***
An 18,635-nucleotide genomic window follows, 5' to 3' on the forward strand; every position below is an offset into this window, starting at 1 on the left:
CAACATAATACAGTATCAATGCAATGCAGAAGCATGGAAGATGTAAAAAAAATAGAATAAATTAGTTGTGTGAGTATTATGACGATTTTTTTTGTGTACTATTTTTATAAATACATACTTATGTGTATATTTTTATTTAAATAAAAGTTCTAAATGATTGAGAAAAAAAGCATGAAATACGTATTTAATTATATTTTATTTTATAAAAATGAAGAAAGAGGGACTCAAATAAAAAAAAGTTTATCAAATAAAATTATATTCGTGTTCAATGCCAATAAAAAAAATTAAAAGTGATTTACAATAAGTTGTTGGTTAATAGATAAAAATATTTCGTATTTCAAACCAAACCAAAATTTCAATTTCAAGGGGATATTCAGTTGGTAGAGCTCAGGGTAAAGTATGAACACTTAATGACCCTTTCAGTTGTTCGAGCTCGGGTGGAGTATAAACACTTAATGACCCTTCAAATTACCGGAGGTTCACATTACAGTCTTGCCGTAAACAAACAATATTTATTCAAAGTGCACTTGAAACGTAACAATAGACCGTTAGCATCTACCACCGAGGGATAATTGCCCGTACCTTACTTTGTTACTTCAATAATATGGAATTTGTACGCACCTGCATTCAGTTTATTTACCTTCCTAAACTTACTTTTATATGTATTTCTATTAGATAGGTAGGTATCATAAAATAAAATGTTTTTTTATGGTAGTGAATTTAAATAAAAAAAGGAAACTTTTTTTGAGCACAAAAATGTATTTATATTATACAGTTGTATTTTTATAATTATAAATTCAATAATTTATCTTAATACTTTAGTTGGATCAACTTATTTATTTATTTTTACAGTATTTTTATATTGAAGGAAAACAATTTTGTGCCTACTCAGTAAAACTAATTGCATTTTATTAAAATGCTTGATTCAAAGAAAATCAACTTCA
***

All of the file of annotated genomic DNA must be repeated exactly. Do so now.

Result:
An 18,635-nucleotide genomic window follows, 5' to 3' on the forward strand; every position below is an offset into this window, starting at 1 on the left:
CAACATAATACAGTATCAATGCAATGCAGAAGCATGGAAGATGTAAAAAAAATAGAATAAATTAGTTGTGTGAGTATTATGACGATTTTTTTTGTGTACTATTTTTATAAATACATACTTATGTGTATATTTTTATTTAAATAAAAGTTCTAAATGATTGAGAAAAAAAGCATGAAATACGTATTTAATTATATTTTATTTTATAAAAATGAAGAAAGAGGGACTCAAATAAAAAAAAGTTTATCAAATAAAATTATATTCGTGTTCAATGCCAATAAAAAAAATTAAAAGTGATTTACAATAAGTTGTTGGTTAATAGATAAAAATATTTCGTATTTCAAACCAAACCAAAATTTCAATTTCAAGGGGATATTCAGTTGGTAGAGCTCAGGGTAAAGTATGAACACTTAATGACCCTTTCAGTTGTTCGAGCTCGGGTGGAGTATAAACACTTAATGACCCTTCAAATTACCGGAGGTTCACATTACAGTCTTGCCGTAAACAAACAATATTTATTCAAAGTGCACTTGAAACGTAACAATAGACCGTTAGCATCTACCACCGAGGGATAATTGCCCGTACCTTACTTTGTTACTTCAATAATATGGAATTTGTACGCACCTGCATTCAGTTTATTTACCTTCCTAAACTTACTTTTATATGTATTTCTATTAGATAGGTAGGTATCATAAAATAAAATGTTTTTTTATGGTAGTGAATTTAAATAAAAAAAGGAAACTTTTTTTGAGCACAAAAATGTATTTATATTATACAGTTGTATTTTTATAATTATAAATTCAATAATTTATCTTAATACTTTAGTTGGATCAACTTATTTATTTATTTTTACAGTATTTTTATATTGAAGGAAAACAATTTTGTGCCTACTCAGTAAAACTAATTGCATTTTATTAAAATGCTTGATTCAAAGAAAATCAACTTCA